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Evaluating for learning and accountability in system innovation: Incorporating reflexivity in a logical framework

Partners' Institution
Södertörn University
1. Botha N, Coutts J, Turner JA, White T, Williams T. Evaluating for learning and accountability in system innovation: Incorporating reflexivity in a logical framework. Outlook on Agriculture. 2017;46(2):154-160. doi:10.1177/0030727017707406
Thematic Area
Development studies
https/ doi10.1177/0030727017707406
Approaches to accelerate innovation have become more integrated and systemic over time, such as Agricultural Innovation Systems and co-innovation. Primary Innovation is a New Zealand co-innovation programme in which innovation is conceived as being ‘co-produced’ by stakeholders who contribute their unique knowledge to solving a problem or realizing an opportunity. In co-innovation, cyclical processes of planning, doing, observing and reflecting enable innovation to emerge from interactive learning among stakeholders. In this article, we argue that when flexibly applied and adapted to capture dynamics typical in systems innovation projects, the log frame approach and logical frameworks have considerable utility to support evaluation for both learning and accountability and for identifying and addressing institutional logics, which lead to system innovation. We demonstrate this for the case of Primary Innovation and compare our experiences with the limitations and solutions suggested by other recent researchers when applying logic models, logical frameworks, programme theories or theories of change as part of an ‘adapted accountability framework’
Relevance for Complex Systems Knowledge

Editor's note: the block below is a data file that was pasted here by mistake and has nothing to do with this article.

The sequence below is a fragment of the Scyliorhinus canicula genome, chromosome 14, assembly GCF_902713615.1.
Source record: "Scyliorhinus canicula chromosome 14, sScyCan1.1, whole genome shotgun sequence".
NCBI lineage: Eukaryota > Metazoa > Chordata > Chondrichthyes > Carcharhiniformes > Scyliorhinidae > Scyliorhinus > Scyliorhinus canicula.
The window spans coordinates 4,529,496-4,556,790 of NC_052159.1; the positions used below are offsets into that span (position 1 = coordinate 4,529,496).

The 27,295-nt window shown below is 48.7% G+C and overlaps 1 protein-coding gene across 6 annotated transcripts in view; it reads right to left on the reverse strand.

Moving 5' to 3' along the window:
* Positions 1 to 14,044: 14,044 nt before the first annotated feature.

Reflexivity and learning are crucial functions when it comes to change or innovation in social systems. The ways that actors engage in joint activities that enhances their knowledge about the system and its environment can make systems innovation possible. This article proposes to use established methods of Logical Framework Analysis, despite the severe criticism LFA has received over the years.

While most LFA relate to objectivs set at the start and an evaluation at the end, this article suggest a way of using LFA in a more fluent and interactive way to provide a better understandnng of the system changes as they occur. Usin g the LFA to discuss both outcomes and needed modifications of all the included variables, it may create opportunities for an improved understanding of the systemic process that the actors are engaged in.
Point of Strength
The article shows a way for actors to maintain engagment and a common understanding of processes of system change. This can be used by universities when conducting research or education activities off campus with external actors, such as action research or commissioned education